Bridging the Atlantic Series: Rolling out the red carpet for private equity

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Summary: This is the third article in a six-part series called 'Bridging the Atlantic: Why tax makes the UK Europe’s business gateway', which focuses on UK tax issues that affect US businesses. You should read this if you are a US national or business considering taking returns from a private equity fund in a tax-free way.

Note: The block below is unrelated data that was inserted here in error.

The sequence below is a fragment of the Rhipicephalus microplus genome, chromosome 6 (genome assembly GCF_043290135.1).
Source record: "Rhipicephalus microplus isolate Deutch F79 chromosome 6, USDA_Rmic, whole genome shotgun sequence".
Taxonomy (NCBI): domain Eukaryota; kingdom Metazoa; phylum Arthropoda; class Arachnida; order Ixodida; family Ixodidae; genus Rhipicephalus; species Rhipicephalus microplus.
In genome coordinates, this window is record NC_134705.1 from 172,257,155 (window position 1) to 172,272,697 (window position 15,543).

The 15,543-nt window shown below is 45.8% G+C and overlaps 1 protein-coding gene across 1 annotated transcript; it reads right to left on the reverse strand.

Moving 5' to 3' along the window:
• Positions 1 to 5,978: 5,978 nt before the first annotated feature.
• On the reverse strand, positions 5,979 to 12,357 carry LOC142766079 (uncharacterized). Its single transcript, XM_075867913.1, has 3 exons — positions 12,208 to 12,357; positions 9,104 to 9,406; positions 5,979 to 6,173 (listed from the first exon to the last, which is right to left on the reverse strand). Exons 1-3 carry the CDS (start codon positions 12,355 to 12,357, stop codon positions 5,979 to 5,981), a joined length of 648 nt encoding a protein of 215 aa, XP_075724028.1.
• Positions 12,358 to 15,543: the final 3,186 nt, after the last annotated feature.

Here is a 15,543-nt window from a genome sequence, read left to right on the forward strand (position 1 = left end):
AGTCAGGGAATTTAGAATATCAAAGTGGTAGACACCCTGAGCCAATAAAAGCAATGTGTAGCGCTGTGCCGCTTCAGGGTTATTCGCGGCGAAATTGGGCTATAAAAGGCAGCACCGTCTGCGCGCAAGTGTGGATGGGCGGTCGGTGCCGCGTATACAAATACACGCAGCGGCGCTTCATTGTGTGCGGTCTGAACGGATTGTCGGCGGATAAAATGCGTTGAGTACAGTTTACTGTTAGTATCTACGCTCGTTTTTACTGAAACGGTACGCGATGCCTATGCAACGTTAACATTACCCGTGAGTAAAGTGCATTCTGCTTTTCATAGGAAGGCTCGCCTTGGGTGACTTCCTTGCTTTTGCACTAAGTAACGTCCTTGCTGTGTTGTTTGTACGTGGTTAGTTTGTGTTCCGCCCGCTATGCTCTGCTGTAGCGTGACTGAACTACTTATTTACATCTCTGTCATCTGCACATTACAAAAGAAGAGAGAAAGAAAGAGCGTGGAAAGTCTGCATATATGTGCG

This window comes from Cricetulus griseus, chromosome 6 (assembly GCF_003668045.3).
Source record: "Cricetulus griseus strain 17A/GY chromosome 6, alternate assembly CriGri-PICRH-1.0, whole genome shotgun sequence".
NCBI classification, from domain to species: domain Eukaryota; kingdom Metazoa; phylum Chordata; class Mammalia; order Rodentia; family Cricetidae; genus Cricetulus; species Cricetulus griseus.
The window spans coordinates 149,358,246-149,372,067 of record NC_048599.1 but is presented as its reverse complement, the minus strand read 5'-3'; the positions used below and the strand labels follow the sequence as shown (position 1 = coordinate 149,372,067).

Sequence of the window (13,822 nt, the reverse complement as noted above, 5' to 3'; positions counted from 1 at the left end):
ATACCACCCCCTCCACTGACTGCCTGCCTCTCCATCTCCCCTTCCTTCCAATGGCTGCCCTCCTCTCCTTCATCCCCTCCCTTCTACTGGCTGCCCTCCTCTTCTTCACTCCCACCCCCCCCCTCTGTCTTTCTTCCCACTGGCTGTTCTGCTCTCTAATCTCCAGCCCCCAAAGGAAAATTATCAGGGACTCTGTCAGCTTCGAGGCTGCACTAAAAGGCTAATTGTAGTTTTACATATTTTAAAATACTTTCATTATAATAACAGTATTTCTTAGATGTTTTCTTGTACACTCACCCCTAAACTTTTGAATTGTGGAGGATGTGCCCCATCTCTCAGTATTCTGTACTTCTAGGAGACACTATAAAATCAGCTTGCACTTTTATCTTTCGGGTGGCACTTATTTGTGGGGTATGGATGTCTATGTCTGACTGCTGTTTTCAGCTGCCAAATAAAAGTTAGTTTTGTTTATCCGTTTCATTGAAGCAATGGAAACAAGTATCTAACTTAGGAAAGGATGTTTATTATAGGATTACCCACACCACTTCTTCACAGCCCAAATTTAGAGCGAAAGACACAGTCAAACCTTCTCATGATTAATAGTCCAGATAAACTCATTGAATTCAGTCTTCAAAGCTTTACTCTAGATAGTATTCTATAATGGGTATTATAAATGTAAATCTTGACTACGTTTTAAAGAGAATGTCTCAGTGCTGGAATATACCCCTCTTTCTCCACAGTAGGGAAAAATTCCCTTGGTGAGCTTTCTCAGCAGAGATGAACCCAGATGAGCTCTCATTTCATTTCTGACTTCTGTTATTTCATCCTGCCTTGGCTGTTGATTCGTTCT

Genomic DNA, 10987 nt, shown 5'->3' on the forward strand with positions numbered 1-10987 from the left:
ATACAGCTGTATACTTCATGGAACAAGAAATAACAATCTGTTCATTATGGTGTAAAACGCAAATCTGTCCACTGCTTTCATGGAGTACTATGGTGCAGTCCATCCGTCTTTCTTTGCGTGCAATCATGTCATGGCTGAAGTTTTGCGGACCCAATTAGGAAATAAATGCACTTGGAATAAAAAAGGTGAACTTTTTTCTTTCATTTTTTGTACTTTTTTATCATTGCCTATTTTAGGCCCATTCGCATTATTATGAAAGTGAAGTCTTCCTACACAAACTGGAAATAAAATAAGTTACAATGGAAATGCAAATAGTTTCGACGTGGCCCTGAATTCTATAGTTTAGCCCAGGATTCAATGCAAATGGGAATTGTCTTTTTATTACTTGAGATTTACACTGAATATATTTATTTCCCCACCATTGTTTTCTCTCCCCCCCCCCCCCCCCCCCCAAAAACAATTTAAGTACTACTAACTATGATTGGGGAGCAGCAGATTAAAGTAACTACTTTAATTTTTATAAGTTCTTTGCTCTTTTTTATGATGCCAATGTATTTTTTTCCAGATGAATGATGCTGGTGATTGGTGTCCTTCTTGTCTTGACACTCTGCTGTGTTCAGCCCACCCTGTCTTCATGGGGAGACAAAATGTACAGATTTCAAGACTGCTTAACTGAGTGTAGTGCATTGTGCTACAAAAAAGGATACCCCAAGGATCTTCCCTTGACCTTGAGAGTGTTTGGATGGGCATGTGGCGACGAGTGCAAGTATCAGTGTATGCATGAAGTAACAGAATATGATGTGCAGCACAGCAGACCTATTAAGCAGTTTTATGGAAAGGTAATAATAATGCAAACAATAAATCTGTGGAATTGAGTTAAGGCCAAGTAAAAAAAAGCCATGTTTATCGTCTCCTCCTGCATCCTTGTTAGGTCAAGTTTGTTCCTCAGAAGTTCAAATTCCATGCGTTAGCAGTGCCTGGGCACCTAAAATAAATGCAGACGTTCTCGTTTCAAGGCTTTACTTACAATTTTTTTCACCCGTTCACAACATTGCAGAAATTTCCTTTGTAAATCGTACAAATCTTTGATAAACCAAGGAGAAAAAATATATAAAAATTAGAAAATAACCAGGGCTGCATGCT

This is the third article in a six-part series called 'Bridging the Atlantic: Why tax makes the UK Europe’s business gateway', which focuses on UK tax issues that affect US businesses. You should read this if you are a US investor considering setting up a private equity fund in the UK. The UK remains an extremely attractive place for private equity houses to do business. The English limited partnership is still the vehicle of choice for many private equity funds. It offers flexibility, tax efficiency and a renowned brand that is trusted by investors the world over. In the US the Obama administration has carried interest in its sights again; but most of the UK’s tax breaks for carried interest have survived recent scrutiny by press and politicians. The tax treatment of carried interest in the UK, therefore, remains very favourable.  Most awards of carry can be made tax free, whilst sums received from the carry vehicle will typically be taxed at very low effective rates (usually far below the headline capital gains tax rate of 28%).  Moreover, for US nationals (and other non-UK domiciliaries) it is often possible to take returns from a private equity fund - whether derived from carry or co-invest – in an entirely tax-free way.

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